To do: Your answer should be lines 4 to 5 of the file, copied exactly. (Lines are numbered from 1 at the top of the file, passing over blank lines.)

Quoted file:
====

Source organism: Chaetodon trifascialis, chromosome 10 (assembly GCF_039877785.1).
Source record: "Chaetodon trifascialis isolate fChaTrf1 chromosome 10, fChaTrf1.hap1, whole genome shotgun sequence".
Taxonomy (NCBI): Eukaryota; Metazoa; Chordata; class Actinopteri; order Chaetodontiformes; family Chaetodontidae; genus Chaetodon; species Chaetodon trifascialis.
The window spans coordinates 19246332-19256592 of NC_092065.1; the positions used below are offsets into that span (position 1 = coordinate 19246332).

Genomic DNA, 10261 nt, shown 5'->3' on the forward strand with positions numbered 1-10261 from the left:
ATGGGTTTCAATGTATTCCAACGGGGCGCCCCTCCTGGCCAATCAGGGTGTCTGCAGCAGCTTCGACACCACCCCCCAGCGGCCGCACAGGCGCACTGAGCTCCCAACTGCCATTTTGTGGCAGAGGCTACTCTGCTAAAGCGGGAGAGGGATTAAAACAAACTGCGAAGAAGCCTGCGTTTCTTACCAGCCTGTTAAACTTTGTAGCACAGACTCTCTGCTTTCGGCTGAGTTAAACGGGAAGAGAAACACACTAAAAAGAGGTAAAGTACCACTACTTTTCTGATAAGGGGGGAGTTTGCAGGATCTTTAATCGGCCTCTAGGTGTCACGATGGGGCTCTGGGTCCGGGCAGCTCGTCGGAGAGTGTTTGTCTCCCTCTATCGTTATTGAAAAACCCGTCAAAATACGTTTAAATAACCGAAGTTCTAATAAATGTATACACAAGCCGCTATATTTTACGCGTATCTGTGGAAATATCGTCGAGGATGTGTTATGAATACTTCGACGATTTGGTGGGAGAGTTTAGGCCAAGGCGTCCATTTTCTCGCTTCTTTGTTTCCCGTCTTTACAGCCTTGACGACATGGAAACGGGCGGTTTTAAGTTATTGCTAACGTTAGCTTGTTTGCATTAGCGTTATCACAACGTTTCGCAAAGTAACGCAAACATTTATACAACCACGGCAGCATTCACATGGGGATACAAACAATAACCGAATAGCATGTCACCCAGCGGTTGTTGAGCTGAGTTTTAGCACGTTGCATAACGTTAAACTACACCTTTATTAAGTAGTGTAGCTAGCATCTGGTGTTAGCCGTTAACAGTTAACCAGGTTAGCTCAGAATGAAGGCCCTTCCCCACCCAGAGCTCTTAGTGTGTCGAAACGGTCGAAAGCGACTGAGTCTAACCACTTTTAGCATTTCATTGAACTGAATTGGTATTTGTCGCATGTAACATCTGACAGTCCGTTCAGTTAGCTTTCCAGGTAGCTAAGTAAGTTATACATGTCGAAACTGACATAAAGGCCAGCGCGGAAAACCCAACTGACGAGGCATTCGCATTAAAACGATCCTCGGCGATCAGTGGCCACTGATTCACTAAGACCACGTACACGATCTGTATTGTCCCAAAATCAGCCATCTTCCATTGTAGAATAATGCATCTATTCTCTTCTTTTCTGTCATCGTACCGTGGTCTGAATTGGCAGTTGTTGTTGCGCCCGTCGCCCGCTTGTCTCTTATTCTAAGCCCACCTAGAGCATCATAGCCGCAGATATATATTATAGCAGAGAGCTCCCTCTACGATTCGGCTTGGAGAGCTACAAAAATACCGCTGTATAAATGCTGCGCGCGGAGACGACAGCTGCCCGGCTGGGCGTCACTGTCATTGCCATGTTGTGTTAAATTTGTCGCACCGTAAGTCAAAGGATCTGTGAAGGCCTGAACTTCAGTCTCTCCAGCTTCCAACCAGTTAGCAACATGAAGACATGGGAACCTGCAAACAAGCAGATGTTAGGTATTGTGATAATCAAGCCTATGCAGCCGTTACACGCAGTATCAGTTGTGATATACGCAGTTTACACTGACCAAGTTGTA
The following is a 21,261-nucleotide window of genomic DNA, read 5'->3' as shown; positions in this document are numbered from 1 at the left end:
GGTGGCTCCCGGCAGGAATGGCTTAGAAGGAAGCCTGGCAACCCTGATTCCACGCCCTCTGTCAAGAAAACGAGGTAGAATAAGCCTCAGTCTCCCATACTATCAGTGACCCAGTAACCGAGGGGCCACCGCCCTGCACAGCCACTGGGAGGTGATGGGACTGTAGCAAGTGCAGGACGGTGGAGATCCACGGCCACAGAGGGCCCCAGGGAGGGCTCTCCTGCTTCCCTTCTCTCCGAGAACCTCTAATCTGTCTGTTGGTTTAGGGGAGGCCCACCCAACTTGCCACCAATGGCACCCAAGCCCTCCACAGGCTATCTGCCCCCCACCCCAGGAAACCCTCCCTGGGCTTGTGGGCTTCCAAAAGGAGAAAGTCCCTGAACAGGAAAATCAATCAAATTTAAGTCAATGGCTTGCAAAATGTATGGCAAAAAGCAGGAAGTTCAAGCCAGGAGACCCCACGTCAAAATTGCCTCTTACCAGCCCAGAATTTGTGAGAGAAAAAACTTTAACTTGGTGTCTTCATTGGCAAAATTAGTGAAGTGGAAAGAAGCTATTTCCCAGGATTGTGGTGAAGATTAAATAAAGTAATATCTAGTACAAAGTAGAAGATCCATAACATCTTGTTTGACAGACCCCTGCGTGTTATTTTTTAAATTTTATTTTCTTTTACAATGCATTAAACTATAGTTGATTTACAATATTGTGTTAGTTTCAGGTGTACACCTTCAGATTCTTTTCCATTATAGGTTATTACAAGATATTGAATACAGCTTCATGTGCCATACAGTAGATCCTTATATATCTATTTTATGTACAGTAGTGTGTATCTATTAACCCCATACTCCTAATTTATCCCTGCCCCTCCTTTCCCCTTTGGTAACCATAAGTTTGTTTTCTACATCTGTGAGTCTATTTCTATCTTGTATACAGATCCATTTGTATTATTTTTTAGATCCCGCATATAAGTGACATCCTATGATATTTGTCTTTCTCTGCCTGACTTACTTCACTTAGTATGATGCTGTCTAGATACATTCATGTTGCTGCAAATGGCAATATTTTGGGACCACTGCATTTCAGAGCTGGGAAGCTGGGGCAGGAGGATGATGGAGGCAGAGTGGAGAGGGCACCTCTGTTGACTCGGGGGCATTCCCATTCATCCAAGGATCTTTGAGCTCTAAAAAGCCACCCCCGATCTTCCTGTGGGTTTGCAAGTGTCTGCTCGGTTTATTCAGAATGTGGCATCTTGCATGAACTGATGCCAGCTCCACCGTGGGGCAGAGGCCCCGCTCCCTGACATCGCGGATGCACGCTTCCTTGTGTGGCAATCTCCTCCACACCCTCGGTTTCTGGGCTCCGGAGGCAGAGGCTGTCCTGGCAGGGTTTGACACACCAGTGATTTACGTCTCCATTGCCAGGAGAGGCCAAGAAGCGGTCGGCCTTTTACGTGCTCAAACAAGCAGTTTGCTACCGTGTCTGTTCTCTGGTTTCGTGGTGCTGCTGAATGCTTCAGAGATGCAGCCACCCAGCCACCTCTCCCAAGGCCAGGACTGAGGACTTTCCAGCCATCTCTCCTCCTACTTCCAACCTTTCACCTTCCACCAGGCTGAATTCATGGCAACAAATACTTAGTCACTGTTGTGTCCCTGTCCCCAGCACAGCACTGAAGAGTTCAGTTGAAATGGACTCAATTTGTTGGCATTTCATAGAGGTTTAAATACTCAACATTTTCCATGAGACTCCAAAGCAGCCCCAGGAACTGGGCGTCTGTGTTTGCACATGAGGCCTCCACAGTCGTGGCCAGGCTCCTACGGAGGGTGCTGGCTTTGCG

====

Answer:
The window spans coordinates 19246332-19256592 of NC_092065.1; the positions used below are offsets into that span (position 1 = coordinate 19246332).

Genomic DNA, 10261 nt, shown 5'->3' on the forward strand with positions numbered 1-10261 from the left: